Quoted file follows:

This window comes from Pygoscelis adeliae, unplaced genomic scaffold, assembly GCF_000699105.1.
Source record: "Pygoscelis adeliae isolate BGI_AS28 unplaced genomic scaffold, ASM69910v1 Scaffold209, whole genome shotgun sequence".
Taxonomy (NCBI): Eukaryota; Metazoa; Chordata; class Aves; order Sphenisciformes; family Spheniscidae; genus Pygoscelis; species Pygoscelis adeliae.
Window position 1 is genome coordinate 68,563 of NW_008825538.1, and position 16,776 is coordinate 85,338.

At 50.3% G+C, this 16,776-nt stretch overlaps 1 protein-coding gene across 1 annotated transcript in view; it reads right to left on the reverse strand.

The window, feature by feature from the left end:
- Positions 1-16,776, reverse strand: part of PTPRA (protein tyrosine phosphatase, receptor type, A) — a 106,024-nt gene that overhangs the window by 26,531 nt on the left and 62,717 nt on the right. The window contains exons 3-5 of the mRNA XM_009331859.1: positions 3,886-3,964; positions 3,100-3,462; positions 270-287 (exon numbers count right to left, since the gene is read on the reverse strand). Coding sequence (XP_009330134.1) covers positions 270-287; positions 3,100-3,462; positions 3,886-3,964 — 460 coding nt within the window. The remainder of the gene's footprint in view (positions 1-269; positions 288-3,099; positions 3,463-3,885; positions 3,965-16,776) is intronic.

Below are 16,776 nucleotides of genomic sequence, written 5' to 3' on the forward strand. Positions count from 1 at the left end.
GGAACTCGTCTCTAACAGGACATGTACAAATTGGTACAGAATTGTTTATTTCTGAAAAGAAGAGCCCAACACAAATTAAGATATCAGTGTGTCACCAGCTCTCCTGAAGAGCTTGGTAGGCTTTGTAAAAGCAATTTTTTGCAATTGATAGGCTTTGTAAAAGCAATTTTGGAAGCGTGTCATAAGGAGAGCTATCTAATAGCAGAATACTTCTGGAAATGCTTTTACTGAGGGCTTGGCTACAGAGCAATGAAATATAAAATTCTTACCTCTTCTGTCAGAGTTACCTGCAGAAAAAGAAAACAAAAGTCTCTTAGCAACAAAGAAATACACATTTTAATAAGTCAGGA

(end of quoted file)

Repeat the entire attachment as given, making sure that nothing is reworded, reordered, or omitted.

This window comes from Pygoscelis adeliae, unplaced genomic scaffold, assembly GCF_000699105.1.
Source record: "Pygoscelis adeliae isolate BGI_AS28 unplaced genomic scaffold, ASM69910v1 Scaffold209, whole genome shotgun sequence".
Taxonomy (NCBI): Eukaryota; Metazoa; Chordata; class Aves; order Sphenisciformes; family Spheniscidae; genus Pygoscelis; species Pygoscelis adeliae.
Window position 1 is genome coordinate 68,563 of NW_008825538.1, and position 16,776 is coordinate 85,338.

At 50.3% G+C, this 16,776-nt stretch overlaps 1 protein-coding gene across 1 annotated transcript in view; it reads right to left on the reverse strand.

The window, feature by feature from the left end:
- Positions 1-16,776, reverse strand: part of PTPRA (protein tyrosine phosphatase, receptor type, A) — a 106,024-nt gene that overhangs the window by 26,531 nt on the left and 62,717 nt on the right. The window contains exons 3-5 of the mRNA XM_009331859.1: positions 3,886-3,964; positions 3,100-3,462; positions 270-287 (exon numbers count right to left, since the gene is read on the reverse strand). Coding sequence (XP_009330134.1) covers positions 270-287; positions 3,100-3,462; positions 3,886-3,964 — 460 coding nt within the window. The remainder of the gene's footprint in view (positions 1-269; positions 288-3,099; positions 3,463-3,885; positions 3,965-16,776) is intronic.

Below are 16,776 nucleotides of genomic sequence, written 5' to 3' on the forward strand. Positions count from 1 at the left end.
GGAACTCGTCTCTAACAGGACATGTACAAATTGGTACAGAATTGTTTATTTCTGAAAAGAAGAGCCCAACACAAATTAAGATATCAGTGTGTCACCAGCTCTCCTGAAGAGCTTGGTAGGCTTTGTAAAAGCAATTTTTTGCAATTGATAGGCTTTGTAAAAGCAATTTTGGAAGCGTGTCATAAGGAGAGCTATCTAATAGCAGAATACTTCTGGAAATGCTTTTACTGAGGGCTTGGCTACAGAGCAATGAAATATAAAATTCTTACCTCTTCTGTCAGAGTTACCTGCAGAAAAAGAAAACAAAAGTCTCTTAGCAACAAAGAAATACACATTTTAATAAGTCAGGA